Whatever you do, don't put R-134a in the factory OEM R-12 system if you can help it. R134a runs at a higher head pressure and should only be charged to 80% of the R-12's capacity, plus you should replace the R-12 hoses with high pressure HFC hoses, but it could still shorten the life of the compressor and the rest of the system in some cars, not to mention still cause leaks. And the exhaust air may not be cold/cool enough. I have known people to do these conversions only to end up with air that is barely cool or not cool at all. Whereas other model makes, the air is only slightly warmer.

Link to comment
Share on other sites

R134a refrigerant is fine for a replacement provided that PRIOR to installation

1. The rubber hoses are barrier type hoses which have a plastic liner to keep the R134a refrigerant from migrating through the hoses because the molecules are smaller than R12.

2. Most if not all of the R12 oil is removed from the system.

3. The system is evacuated and held at I think 27 inches of vacuum for 20-30 minutes.

4. The proper amount of PAG oil is installed along with the R134a.

If the system es pre 80, then would need to check what else is needed.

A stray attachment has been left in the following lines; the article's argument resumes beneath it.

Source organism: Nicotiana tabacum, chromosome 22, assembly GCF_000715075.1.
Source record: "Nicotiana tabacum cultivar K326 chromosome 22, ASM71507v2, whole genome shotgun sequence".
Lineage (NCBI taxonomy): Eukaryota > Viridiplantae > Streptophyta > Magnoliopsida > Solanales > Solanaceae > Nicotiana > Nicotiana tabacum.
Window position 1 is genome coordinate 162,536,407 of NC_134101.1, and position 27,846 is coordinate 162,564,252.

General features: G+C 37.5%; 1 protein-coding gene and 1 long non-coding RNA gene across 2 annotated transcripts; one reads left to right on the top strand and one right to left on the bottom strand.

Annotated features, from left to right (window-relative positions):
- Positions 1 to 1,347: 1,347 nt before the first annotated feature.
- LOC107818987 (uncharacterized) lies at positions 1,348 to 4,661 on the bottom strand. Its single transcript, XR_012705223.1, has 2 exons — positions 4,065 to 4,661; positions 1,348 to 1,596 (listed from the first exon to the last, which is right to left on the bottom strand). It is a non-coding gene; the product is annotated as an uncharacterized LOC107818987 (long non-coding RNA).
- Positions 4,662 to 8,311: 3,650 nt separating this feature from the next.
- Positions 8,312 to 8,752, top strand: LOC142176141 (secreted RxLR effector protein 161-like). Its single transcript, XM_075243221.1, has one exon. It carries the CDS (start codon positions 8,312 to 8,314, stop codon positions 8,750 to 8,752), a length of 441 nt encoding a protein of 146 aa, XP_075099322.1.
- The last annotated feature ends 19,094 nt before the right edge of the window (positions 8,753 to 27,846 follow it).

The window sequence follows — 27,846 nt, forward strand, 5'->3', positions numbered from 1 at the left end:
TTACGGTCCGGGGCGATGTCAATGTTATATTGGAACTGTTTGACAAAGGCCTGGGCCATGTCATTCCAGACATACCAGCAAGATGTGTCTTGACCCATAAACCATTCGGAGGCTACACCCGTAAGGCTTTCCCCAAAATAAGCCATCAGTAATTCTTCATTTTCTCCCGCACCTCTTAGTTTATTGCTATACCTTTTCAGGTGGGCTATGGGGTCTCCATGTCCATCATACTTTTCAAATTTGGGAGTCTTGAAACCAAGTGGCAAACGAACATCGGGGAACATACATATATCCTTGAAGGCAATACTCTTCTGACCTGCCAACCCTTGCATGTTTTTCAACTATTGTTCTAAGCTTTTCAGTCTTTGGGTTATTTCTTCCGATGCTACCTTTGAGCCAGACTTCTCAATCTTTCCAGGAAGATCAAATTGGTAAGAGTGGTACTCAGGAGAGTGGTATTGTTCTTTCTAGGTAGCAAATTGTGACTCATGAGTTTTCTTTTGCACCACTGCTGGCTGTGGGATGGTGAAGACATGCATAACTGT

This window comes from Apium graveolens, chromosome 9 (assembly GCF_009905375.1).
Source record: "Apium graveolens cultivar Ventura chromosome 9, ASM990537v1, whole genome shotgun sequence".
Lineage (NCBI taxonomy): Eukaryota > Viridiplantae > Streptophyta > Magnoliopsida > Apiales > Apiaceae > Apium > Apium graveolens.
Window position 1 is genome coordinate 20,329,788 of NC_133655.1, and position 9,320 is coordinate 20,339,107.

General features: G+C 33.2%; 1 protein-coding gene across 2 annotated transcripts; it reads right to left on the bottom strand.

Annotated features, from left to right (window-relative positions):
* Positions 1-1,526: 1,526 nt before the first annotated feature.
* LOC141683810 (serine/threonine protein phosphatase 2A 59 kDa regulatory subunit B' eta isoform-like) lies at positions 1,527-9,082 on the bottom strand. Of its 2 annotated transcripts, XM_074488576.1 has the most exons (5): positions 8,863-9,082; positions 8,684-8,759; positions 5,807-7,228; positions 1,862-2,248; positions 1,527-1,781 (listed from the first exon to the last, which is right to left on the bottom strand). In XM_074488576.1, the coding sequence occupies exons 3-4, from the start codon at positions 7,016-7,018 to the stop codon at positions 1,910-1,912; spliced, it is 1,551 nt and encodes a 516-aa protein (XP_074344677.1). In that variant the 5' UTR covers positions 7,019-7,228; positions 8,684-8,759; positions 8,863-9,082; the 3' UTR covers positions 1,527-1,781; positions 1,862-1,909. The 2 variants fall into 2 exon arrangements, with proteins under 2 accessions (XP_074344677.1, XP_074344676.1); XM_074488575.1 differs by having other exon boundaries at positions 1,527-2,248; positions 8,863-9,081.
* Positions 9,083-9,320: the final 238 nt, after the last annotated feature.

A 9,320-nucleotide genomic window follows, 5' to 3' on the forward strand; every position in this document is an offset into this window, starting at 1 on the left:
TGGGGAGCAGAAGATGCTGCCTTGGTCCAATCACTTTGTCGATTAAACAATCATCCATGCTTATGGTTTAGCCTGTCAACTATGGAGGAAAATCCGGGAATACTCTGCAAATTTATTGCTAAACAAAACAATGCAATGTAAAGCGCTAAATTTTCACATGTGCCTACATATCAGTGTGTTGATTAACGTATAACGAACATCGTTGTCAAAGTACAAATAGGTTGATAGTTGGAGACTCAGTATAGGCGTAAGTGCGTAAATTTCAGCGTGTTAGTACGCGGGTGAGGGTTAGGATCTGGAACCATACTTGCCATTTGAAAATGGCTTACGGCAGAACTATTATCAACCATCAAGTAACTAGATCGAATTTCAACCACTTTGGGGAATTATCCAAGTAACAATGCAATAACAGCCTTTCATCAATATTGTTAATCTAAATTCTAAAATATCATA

This is for GM cars.

Link to comment
Share on other sites

Guest thug23

Thanks Larry and rhb1999 for all your great advice I appreciate it....BUT being brand new to all this you both might as well be speaking Chinese to me.

I get the basics of what your saying and trying to explain to me but could you break it down a little more for me please?

rhb1999...you stated that I should stay away from the R-134a model as it may be too much for the existing hardware and I would need to upgrade many extras to compensate for the new system.

Could you suggest another model I could go with that may not require all the extras?

Also, I was trying to keep the look of the car as original as possible, what does one of these systems look like, is this going to stick out like a sore thumb and make the look of the engine area look stupid in comparison to the original parts?

Thanks again for everybodys help.

Link to comment
Share on other sites

thug 23,

This should not be so difficult for you.

It has been a few years ago, but I previously owned a Cadillac from the 1960's. The air conditioning system is modern enough that you should be able to go to any reliable full service garage that normally does air conditioning service and they should be able to fix your air conditioning system.